4. The prosecution further alleges that due to family planning operation, the wife of the appellant was admitted in Government Hospital at Nawapur on 1st January, 1996. The appellant had called the prosecutrix to his house to cook the food for himself and the children. As directed by him, the prosecutrix used to attend the school during day-time and used to halt at house of the appellant during the nighttime. He used to commit sexual intercourse with her during the nighttime. In the relevant period, on four (4) occasions, he committed sexual intercourse with her. His wife returned home on 7th January, 1996 after the family planning operation. The prosecutrix noticed that she could not get the menses at the fag end of January, 1996 though it was expected much earlier in that month. She then approached the appellant and narrated to him that she was scared due to absence of the monthly period. He assured her that he would take care of everything. There was exchange of chitthis between them. The appellant directed her not to disclose about their affairs to anyone and further threatened that if she will disclose about their affair, then she will not pass in the examination. Her educational career will be damaged due to his flunking her. He planned her to visit the house of her parents. As per his directions, she visited house of her parents and therefrom, went to Nawapur on 26th February, 1996. The appellant met her at Nawapur as told by him and took her to Ucchal and from there, to Songad (Gujarat). He admitted her in a private hospital where she was got aborted. He thereafter reached her to her parents' house at Sagipada in the same evening. On next day, she and her father approached Station Duty Officer at Nawapur Police Station. She lodged FIR (Exh-62). The police registered crime No.22/1996 for the offences punishable under sections 376, 313 and 506 of the I.P. Code. The police recovered chitthis (letters) written by the appellant to the prosecutrix from a wooden box kept in her hostel room. The police also recovered some of the letters written by the prosecutrix to the appellant from his personal file under a panchanama. The police recorded statements of witnesses. The prosecutrix was subjected to clinical examination. The copies of her birth extracts were collected from the record of school and the Village Panchayat. The appellant was charge-sheeted on basis of the material gathered during course of the investigation.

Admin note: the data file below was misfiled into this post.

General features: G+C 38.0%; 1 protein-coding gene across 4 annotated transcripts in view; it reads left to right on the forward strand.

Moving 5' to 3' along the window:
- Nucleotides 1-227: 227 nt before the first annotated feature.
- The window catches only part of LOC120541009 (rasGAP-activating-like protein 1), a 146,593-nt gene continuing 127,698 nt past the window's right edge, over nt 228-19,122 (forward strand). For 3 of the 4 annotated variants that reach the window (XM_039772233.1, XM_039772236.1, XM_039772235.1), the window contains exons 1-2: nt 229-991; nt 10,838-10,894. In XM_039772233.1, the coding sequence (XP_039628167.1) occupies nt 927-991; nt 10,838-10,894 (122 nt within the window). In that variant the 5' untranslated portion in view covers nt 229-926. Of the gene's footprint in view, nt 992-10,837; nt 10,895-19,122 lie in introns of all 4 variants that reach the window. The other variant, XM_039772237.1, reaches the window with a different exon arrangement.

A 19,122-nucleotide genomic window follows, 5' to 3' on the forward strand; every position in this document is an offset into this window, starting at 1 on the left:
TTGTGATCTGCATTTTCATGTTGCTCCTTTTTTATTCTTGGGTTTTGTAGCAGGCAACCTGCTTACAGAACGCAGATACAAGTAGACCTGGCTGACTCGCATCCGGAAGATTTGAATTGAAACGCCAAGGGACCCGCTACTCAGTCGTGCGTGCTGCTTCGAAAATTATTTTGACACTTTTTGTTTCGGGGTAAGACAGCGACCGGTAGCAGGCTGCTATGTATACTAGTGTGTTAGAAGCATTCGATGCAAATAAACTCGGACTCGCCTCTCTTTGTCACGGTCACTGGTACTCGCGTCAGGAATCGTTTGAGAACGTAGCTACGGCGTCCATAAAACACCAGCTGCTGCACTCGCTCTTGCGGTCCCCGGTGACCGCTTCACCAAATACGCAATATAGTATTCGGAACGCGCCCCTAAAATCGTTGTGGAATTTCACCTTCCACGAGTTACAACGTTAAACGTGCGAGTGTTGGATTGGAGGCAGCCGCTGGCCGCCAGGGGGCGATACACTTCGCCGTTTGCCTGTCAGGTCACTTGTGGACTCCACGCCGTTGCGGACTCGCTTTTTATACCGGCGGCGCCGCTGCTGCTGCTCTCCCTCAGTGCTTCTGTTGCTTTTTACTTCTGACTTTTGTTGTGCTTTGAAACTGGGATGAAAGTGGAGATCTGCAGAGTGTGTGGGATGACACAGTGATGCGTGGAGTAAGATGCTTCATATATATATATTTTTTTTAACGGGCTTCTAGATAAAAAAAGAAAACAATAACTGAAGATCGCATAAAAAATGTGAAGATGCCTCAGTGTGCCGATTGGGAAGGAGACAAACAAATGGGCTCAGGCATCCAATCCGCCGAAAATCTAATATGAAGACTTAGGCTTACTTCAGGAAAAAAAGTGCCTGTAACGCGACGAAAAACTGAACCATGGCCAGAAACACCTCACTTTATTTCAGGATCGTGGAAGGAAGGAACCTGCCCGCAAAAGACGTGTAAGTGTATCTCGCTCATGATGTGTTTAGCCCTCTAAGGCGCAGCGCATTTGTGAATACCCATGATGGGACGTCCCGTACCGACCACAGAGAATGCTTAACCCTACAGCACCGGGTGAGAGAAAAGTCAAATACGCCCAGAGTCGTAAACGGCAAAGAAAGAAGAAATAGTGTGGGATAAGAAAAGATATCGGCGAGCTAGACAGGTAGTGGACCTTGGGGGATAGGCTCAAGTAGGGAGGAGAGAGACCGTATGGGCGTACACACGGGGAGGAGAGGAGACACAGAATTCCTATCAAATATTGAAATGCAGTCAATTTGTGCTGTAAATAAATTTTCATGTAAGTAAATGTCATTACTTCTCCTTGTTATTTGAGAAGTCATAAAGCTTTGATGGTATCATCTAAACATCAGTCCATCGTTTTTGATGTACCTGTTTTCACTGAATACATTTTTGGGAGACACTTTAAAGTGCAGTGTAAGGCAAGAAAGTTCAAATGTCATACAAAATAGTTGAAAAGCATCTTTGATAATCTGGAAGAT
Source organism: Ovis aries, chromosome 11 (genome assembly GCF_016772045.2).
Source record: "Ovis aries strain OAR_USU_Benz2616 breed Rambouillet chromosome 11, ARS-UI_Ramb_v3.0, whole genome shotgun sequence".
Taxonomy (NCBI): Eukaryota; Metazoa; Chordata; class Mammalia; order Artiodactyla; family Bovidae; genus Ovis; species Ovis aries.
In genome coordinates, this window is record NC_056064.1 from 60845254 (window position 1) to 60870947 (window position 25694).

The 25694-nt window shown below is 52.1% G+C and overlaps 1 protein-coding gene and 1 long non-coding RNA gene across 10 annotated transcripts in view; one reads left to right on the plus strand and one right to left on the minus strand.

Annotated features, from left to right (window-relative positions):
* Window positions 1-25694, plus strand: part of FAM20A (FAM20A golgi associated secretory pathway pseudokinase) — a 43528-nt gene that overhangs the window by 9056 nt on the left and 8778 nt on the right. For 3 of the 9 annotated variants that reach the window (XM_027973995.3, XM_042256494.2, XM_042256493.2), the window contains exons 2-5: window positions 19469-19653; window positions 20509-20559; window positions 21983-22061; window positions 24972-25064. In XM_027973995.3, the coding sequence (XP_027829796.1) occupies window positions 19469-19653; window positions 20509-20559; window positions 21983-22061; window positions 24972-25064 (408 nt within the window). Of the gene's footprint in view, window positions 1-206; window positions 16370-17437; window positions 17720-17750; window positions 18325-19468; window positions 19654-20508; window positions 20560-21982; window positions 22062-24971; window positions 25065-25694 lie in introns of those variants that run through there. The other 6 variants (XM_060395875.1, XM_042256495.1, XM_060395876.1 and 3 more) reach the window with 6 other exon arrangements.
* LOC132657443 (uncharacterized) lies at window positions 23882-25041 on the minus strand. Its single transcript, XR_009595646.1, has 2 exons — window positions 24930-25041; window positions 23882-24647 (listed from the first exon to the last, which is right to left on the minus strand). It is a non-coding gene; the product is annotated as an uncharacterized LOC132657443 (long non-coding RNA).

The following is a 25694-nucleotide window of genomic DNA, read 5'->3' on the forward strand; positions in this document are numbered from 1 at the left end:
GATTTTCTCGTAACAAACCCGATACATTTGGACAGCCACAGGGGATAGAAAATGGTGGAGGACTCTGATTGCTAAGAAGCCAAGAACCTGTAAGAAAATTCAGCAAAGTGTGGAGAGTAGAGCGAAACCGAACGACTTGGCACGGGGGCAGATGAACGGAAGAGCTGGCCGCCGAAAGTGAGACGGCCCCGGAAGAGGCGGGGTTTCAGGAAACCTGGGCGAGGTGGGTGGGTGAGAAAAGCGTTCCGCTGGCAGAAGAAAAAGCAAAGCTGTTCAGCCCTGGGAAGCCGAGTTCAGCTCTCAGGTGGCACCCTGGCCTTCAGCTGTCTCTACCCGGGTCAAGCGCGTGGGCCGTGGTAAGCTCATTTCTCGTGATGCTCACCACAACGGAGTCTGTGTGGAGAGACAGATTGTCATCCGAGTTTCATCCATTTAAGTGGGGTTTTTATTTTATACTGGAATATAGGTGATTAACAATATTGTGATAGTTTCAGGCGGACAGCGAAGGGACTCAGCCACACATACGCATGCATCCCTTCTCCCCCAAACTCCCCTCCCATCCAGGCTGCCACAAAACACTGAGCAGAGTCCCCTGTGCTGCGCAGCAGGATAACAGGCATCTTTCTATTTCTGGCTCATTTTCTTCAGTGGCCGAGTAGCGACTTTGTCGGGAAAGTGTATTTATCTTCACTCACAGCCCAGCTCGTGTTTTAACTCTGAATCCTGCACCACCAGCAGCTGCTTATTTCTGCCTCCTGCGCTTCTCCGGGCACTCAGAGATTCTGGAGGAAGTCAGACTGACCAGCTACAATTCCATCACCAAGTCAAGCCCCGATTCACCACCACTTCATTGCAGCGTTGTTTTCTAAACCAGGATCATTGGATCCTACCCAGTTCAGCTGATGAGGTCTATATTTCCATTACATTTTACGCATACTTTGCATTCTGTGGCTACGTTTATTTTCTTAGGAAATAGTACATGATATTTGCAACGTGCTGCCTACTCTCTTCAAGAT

5. The learned Sessions Judge framed charge below Exhibit-2 and explained it to the appellant. The appellant pleaded not guilty to the charge. The appellant asserted that he was framed up in the sessions case. He further asserted that the prosecutrix was more than 19 years of age at the relevant time. He did not, however, raise any particular defence.

6. At the trial, the prosecution examined as many as 21 witnesses in support of its case. The learned Sessions Judge came to the conclusion that the prosecutrix was not below age of 16 years at the relevant time. The learned Sessions Judge held that the appellant committed sexual intercourse with the prosecutrix against her will, by taking undue advantage of his official position as Manager (Rector) of the hostel of the Ashram School and thereby committed the offence punishable under section 376 (c) of the I.P. Code. The appellant was accordingly convicted and sentenced as stated in the opening paragraph.